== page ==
The strength of a countries currency can be viewed as a proxy for the price of the  country.  Just like with any investment you must differentiate between price and value.  Price is what you pay and value if what you get.   When there is a great demand and / or excitement the price of the investment or commodity can be significantly higher than the underling value and conversely when demand is low and / or pessimism rules the price can be a lot lower than the underlying value.   

Value investors focus on opportunities when the price is lower than their assessment of the underling intrinsic value, which is known as the margin of safety i.e. paying a price lower than the value should avoid the risk of incurring a permanent loss, that is assuming your assessment of value is correct and this is where the rub lies, particularly when it comes to establishing the value of a currency. 

Valuing currencies is extremely difficult given the vast number of factors influencing the value.  Economic text books will talk about PPP or purchasing power parity, which is an economic model for determining and comparing the value of competing currencies based on the price of goods and inflation differentials.   

However, value is always a long-term assessment based on fundamentals, but prices are driven by daily noise and can fluctuate widely over the short-term completely disregarding the underlying value.   This is particularly true for currencies, which is why I consider currency trading a form of gambling, but that’s topic for another day.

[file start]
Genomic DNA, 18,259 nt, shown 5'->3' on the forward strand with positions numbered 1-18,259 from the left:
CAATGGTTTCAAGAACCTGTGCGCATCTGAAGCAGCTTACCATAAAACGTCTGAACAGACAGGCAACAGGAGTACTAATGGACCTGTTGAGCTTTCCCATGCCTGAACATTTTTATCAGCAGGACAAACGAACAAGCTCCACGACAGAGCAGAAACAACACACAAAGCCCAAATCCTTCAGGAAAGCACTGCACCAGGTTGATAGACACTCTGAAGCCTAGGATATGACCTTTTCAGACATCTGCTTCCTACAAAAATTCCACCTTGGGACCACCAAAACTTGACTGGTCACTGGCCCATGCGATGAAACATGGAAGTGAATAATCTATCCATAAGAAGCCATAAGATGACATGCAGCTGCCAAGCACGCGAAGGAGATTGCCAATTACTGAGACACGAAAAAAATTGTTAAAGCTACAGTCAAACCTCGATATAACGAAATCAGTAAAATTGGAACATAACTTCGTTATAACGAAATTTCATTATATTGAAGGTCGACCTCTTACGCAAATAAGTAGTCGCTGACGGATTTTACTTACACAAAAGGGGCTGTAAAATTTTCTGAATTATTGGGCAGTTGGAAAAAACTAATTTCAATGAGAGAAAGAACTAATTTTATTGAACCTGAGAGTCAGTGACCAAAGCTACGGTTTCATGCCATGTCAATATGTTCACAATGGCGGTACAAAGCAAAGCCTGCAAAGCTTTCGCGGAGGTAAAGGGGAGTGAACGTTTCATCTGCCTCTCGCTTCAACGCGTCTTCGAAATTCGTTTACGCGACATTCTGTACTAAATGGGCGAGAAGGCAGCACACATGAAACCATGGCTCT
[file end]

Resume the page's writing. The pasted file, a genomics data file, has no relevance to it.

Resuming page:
The question I would like to address is whether than current price of the Rand / Dollar @ R12 is cheap or expensive, which is of course like staring into a crystal ball given the before mentioned, but that’s not stopping me from having a view with the caveat that there is only a 50% probability that I may be right. How’s that for a clever disclaimer.

I believe there are three current tailwinds for the Rand.  Starting with our new President Cyril.  The anticipation of change has seen the Rand strengthen materially since his election as money has poured into the country. 

The 2nd tailwind and possibly more important than Cyril is China, which has continued to grow strongly supporting commodity prices and therefore commodity producing currencies like ourselves. 

The 3rd tailwind and probably the most important is the United States and their current interest rate cycle, which is on the way up and with it the likely strengthening of the dollar on the reversal of the carry-trade, which has been so beneficial for emerging market currencies. 

If my crystal-ball is right then all three tailwinds are likely to turn becoming headwinds in the next 12-24 months, which will see the Rand weaken from current levels. This is based on a view that “Ramphoria” is likely to dissipate as the reality of the structural issues we are facing take the shine off the current euphoria, which I believe is more of a relief rally than a fundamental change to the assessment of our currency’s value.  This will be compounded by slower Chinese growth and falling commodity prices exacerbated by a stronger dollar and outflows from emerging markets. 

Some Rand weakness from current levels will support the economy and should not be viewed in a negative light with the current Rand strength actually hurting exporters and driving down foreign earnings, which now makes up 2/3rds of the overall JSE’s earnings.   

What is most important for business is a stable currency, which for a small open economy like ours is a bit like wishing for rain.    Good time to travel, good time to invest offshore???

 

Mark Williams
Mcomm, CFP®, HdipTax
T. 021-851 3746
Email. service@synfin.co.za

 

Price mustn’t be confused with value
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